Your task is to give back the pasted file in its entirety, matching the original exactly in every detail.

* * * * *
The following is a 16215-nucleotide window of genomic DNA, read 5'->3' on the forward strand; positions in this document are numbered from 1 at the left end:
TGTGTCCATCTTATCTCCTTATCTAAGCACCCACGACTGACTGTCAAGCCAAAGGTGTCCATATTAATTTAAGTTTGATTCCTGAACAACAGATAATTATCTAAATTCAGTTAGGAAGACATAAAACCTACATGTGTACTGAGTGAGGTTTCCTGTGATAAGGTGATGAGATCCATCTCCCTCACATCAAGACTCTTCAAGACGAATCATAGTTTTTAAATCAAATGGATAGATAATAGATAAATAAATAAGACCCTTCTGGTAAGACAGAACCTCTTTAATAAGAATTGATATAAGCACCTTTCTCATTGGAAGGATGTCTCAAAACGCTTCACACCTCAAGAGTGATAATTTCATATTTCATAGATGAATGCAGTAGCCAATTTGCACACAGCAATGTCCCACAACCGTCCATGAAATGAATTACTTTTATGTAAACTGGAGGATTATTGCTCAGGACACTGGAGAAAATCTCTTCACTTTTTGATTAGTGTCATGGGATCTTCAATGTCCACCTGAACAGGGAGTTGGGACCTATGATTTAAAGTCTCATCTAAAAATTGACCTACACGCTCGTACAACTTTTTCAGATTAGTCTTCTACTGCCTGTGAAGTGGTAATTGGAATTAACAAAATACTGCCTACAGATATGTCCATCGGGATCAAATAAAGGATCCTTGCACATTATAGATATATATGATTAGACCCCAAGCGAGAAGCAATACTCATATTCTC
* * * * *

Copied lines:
The following is a 16215-nucleotide window of genomic DNA, read 5'->3' on the forward strand; positions in this document are numbered from 1 at the left end:
TGTGTCCATCTTATCTCCTTATCTAAGCACCCACGACTGACTGTCAAGCCAAAGGTGTCCATATTAATTTAAGTTTGATTCCTGAACAACAGATAATTATCTAAATTCAGTTAGGAAGACATAAAACCTACATGTGTACTGAGTGAGGTTTCCTGTGATAAGGTGATGAGATCCATCTCCCTCACATCAAGACTCTTCAAGACGAATCATAGTTTTTAAATCAAATGGATAGATAATAGATAAATAAATAAGACCCTTCTGGTAAGACAGAACCTCTTTAATAAGAATTGATATAAGCACCTTTCTCATTGGAAGGATGTCTCAAAACGCTTCACACCTCAAGAGTGATAATTTCATATTTCATAGATGAATGCAGTAGCCAATTTGCACACAGCAATGTCCCACAACCGTCCATGAAATGAATTACTTTTATGTAAACTGGAGGATTATTGCTCAGGACACTGGAGAAAATCTCTTCACTTTTTGATTAGTGTCATGGGATCTTCAATGTCCACCTGAACAGGGAGTTGGGACCTATGATTTAAAGTCTCATCTAAAAATTGACCTACACGCTCGTACAACTTTTTCAGATTAGTCTTCTACTGCCTGTGAAGTGGTAATTGGAATTAACAAAATACTGCCTACAGATATGTCCATCGGGATCAAATAAAGGATCCTTGCACATTATAGATATATATGATTAGACCCCAAGCGAGAAGCAATACTCATATTCTC